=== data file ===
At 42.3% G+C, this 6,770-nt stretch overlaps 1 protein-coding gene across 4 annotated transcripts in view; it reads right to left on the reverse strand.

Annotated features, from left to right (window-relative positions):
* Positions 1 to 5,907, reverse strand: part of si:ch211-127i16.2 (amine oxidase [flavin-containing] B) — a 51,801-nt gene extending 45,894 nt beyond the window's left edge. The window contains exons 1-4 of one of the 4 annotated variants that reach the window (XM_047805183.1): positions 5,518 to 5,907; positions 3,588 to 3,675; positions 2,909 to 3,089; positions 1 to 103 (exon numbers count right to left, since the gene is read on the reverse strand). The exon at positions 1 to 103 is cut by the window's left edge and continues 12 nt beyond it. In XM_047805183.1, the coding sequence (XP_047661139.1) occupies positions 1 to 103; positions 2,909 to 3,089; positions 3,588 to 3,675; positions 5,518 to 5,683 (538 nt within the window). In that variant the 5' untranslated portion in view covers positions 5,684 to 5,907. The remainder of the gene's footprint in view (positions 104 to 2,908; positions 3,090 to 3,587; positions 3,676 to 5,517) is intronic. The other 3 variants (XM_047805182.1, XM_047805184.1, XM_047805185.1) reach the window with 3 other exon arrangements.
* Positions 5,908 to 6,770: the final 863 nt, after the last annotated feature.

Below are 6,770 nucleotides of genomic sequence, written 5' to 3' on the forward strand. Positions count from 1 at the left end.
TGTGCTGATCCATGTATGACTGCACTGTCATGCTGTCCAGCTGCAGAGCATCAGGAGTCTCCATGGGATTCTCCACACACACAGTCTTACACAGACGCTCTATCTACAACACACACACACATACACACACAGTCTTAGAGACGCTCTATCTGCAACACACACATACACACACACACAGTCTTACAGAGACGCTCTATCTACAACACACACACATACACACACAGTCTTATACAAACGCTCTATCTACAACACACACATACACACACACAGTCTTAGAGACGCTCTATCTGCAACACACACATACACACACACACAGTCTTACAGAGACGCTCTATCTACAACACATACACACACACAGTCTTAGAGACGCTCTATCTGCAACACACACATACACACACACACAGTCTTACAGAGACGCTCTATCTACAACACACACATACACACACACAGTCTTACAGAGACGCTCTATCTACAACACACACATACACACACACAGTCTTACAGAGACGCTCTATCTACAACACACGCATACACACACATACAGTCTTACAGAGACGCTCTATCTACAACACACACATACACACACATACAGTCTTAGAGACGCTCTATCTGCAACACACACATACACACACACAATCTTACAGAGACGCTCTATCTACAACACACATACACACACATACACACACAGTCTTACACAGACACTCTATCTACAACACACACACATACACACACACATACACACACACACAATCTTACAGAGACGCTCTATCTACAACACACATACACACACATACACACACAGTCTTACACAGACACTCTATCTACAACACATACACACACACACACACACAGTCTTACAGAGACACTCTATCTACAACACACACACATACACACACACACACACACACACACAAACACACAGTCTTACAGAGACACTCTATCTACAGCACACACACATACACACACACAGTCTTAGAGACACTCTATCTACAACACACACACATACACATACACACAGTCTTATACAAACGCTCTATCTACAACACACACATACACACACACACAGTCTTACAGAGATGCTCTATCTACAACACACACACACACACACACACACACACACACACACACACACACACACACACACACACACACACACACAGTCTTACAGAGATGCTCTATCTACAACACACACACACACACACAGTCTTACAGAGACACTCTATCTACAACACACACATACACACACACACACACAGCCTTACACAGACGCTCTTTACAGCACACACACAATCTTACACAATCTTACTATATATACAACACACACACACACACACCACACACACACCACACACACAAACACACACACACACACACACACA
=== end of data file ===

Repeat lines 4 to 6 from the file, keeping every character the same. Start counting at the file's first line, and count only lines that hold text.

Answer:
* Positions 5,908 to 6,770: the final 863 nt, after the last annotated feature.

Below are 6,770 nucleotides of genomic sequence, written 5' to 3' on the forward strand. Positions count from 1 at the left end.
TGTGCTGATCCATGTATGACTGCACTGTCATGCTGTCCAGCTGCAGAGCATCAGGAGTCTCCATGGGATTCTCCACACACACAGTCTTACACAGACGCTCTATCTACAACACACACACACATACACACACAGTCTTAGAGACGCTCTATCTGCAACACACACATACACACACACACAGTCTTACAGAGACGCTCTATCTACAACACACACACATACACACACAGTCTTATACAAACGCTCTATCTACAACACACACATACACACACACAGTCTTAGAGACGCTCTATCTGCAACACACACATACACACACACACAGTCTTACAGAGACGCTCTATCTACAACACATACACACACACAGTCTTAGAGACGCTCTATCTGCAACACACACATACACACACACACAGTCTTACAGAGACGCTCTATCTACAACACACACATACACACACACAGTCTTACAGAGACGCTCTATCTACAACACACACATACACACACACAGTCTTACAGAGACGCTCTATCTACAACACACGCATACACACACATACAGTCTTACAGAGACGCTCTATCTACAACACACACATACACACACATACAGTCTTAGAGACGCTCTATCTGCAACACACACATACACACACACAATCTTACAGAGACGCTCTATCTACAACACACATACACACACATACACACACAGTCTTACACAGACACTCTATCTACAACACACACACATACACACACACATACACACACACACAATCTTACAGAGACGCTCTATCTACAACACACATACACACACATACACACACAGTCTTACACAGACACTCTATCTACAACACATACACACACACACACACACAGTCTTACAGAGACACTCTATCTACAACACACACACATACACACACACACACACACACACACAAACACACAGTCTTACAGAGACACTCTATCTACAGCACACACACATACACACACACAGTCTTAGAGACACTCTATCTACAACACACACACATACACATACACACAGTCTTATACAAACGCTCTATCTACAACACACACATACACACACACACAGTCTTACAGAGATGCTCTATCTACAACACACACACACACACACACACACACACACACACACACACACACACACACACACACACACACACACACAGTCTTACAGAGATGCTCTATCTACAACACACACACACACACACAGTCTTACAGAGACACTCTATCTACAACACACACATACACACACACACACACAGCCTTACACAGACGCTCTTTACAGCACACACACAATCTTACACAATCTTACTATATATACAACACACACACACACACACCACACACACACCACACACACAAACACACACACACACACACACACA